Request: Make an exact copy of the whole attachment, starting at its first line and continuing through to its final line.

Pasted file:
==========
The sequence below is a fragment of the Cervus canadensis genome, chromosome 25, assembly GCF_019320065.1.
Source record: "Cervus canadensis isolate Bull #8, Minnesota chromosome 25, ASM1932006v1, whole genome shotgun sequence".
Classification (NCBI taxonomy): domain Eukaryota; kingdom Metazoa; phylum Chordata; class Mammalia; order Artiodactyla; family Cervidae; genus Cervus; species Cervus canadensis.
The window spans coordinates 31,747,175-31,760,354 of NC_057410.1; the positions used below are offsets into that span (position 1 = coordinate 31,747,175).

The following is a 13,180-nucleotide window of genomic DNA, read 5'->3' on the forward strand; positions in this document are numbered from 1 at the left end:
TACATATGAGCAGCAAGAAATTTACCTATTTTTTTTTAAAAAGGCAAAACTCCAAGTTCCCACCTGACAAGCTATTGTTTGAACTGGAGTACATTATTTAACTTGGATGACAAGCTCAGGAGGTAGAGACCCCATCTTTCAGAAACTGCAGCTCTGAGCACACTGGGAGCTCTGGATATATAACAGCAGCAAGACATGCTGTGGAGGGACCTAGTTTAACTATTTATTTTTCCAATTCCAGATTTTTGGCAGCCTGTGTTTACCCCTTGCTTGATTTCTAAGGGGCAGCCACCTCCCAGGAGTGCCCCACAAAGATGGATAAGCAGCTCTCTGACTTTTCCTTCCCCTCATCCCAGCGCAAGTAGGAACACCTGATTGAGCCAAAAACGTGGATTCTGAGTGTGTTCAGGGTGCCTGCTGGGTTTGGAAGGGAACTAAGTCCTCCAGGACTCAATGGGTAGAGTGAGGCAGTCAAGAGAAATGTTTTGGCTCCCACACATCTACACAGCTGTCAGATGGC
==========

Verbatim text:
The sequence below is a fragment of the Cervus canadensis genome, chromosome 25, assembly GCF_019320065.1.
Source record: "Cervus canadensis isolate Bull #8, Minnesota chromosome 25, ASM1932006v1, whole genome shotgun sequence".
Classification (NCBI taxonomy): domain Eukaryota; kingdom Metazoa; phylum Chordata; class Mammalia; order Artiodactyla; family Cervidae; genus Cervus; species Cervus canadensis.
The window spans coordinates 31,747,175-31,760,354 of NC_057410.1; the positions used below are offsets into that span (position 1 = coordinate 31,747,175).

The following is a 13,180-nucleotide window of genomic DNA, read 5'->3' on the forward strand; positions in this document are numbered from 1 at the left end:
TACATATGAGCAGCAAGAAATTTACCTATTTTTTTTTAAAAAGGCAAAACTCCAAGTTCCCACCTGACAAGCTATTGTTTGAACTGGAGTACATTATTTAACTTGGATGACAAGCTCAGGAGGTAGAGACCCCATCTTTCAGAAACTGCAGCTCTGAGCACACTGGGAGCTCTGGATATATAACAGCAGCAAGACATGCTGTGGAGGGACCTAGTTTAACTATTTATTTTTCCAATTCCAGATTTTTGGCAGCCTGTGTTTACCCCTTGCTTGATTTCTAAGGGGCAGCCACCTCCCAGGAGTGCCCCACAAAGATGGATAAGCAGCTCTCTGACTTTTCCTTCCCCTCATCCCAGCGCAAGTAGGAACACCTGATTGAGCCAAAAACGTGGATTCTGAGTGTGTTCAGGGTGCCTGCTGGGTTTGGAAGGGAACTAAGTCCTCCAGGACTCAATGGGTAGAGTGAGGCAGTCAAGAGAAATGTTTTGGCTCCCACACATCTACACAGCTGTCAGATGGC